This prestigious firm of jewellers and silversmiths was originally founded by Paul Storr in 1819 when he left Rundell & Bridge to go in partnership with John Mortimer. John Samuel Hunt joined the company after his apprenticeship with Paul Storr and took his place after he retired in 1838, changing the name of the company to Mortimer and Hunt. In 1843 John Mortimer retired and the firm became finally Hunt and Roskell. At that time it counted three partners: John Samuel Hunt, his son and Robert Roskell Jr. (son of a watchmaker from Liverpool).Read More
Edward Farrell’s apprenticeship and early life is almost completely unrecorded. Although described in Holden's Triennial Directory of 1805-7 as a silversmith, we don’t have any information about his work until 1813, when he registered his first mark. The most productive phase of his career began when he associated with Kensington Lewis, a silversmith and retailer who counted the Duke of York among his prestigious clients.Read More
The firm, founded by George Wickes in 1735, was based in Mayfair, London and manufactured silver and jewellery. Robert Garrard joined the firm in 1792 and ten years later he became its sole owner.Read More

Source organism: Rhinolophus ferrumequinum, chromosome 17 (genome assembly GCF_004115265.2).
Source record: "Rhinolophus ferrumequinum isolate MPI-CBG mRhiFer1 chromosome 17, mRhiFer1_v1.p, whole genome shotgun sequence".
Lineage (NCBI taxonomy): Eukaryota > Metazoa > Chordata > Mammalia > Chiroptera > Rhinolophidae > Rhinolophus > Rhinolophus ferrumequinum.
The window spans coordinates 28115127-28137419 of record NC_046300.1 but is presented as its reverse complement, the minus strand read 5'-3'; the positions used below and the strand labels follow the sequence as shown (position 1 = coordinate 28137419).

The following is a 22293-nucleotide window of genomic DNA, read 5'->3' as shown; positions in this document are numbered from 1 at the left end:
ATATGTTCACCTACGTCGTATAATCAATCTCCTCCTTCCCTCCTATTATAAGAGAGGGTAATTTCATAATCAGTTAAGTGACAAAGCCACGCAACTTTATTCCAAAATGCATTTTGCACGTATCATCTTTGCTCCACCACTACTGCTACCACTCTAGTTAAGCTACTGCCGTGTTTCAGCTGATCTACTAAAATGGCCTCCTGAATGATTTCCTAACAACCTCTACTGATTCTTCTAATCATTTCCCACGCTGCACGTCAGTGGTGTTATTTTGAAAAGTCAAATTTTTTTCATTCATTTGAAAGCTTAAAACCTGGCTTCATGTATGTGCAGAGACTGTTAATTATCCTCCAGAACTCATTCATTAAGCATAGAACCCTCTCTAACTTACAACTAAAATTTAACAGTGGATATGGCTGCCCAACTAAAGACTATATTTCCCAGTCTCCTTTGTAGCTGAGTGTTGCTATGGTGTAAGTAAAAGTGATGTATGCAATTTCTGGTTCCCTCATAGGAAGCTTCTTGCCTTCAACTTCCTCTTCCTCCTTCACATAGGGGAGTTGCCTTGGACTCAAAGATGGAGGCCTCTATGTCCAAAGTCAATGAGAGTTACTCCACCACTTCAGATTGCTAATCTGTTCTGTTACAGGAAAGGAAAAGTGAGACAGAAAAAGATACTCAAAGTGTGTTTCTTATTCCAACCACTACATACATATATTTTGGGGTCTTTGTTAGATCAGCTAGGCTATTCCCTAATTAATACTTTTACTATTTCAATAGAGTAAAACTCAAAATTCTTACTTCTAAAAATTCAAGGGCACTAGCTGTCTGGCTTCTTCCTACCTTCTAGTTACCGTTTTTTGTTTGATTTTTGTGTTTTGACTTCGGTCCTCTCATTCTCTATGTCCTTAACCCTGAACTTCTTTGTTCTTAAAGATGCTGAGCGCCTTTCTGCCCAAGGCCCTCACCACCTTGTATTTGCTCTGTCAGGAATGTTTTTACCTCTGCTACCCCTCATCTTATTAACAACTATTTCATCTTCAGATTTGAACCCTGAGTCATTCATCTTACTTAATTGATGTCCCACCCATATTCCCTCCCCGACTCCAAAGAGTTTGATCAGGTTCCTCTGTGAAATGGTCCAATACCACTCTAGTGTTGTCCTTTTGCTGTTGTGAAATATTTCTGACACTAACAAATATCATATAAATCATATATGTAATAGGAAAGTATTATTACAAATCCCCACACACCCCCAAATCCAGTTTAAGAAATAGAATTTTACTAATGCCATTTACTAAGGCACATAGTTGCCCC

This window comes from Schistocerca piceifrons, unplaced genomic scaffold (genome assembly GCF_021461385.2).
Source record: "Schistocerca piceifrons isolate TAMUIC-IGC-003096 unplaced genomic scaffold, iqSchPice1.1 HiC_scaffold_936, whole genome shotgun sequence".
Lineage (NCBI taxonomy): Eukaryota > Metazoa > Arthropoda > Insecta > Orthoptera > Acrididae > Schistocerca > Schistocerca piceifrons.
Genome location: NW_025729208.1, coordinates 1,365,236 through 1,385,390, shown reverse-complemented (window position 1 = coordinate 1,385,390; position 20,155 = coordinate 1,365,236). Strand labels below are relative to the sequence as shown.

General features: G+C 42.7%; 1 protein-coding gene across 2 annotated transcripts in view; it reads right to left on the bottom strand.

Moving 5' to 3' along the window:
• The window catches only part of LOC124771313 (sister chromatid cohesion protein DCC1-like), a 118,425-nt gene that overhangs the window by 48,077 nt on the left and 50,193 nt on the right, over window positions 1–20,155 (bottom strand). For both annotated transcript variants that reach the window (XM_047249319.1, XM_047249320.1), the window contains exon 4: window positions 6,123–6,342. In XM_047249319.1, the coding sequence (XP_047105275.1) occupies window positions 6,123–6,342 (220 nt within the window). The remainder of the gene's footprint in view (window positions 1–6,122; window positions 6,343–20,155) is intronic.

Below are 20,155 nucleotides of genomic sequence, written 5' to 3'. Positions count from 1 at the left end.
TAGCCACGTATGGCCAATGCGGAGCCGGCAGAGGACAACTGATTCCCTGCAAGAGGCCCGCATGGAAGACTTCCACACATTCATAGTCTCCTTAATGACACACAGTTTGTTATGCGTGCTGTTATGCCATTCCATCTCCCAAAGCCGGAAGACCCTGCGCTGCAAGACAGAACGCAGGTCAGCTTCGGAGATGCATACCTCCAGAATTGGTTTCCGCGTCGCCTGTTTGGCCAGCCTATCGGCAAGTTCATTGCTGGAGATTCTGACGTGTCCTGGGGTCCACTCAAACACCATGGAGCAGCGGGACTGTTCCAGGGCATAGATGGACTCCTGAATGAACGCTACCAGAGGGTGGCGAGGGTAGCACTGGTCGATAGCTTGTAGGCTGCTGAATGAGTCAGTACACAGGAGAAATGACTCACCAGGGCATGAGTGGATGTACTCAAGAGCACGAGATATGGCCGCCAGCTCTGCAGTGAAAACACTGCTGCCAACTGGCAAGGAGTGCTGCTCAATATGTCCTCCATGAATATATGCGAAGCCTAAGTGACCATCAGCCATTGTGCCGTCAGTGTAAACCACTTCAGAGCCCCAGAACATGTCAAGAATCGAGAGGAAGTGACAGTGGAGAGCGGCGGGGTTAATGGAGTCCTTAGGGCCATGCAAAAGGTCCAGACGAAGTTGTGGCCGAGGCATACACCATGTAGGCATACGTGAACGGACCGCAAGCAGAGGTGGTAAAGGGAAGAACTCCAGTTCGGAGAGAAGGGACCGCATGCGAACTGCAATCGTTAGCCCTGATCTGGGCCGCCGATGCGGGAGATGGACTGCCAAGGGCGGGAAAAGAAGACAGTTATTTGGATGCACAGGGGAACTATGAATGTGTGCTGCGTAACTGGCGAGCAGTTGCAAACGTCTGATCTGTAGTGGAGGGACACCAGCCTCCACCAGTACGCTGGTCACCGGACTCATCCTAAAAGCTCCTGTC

Paul Storr is the most celebrated English silversmith of the Regency period and one of England’s most famed of all times.
Ranging from tableware to the most magnificent sculptural artworks, he made use of the most innovative technology to create extravagant and very sophisticated masterpieces.Read More
Benjamin Smith started his career working for Matthew Boulton, whose company produced plate, buckles and buttons. Described as button maker in 1794, he moved to London a few years later, in 1802, joining a partnership with his friend and silversmith Digby Scott. At that time he was already manufacturing for Rundell & Bridge, the most well-know luxury retailer of the first half of 19th Century. From 1807, Smith worked alongside Paul Storr and their designs, after the antique and in the neoclassical style, were often very closely related and difficult to distinguish.Read More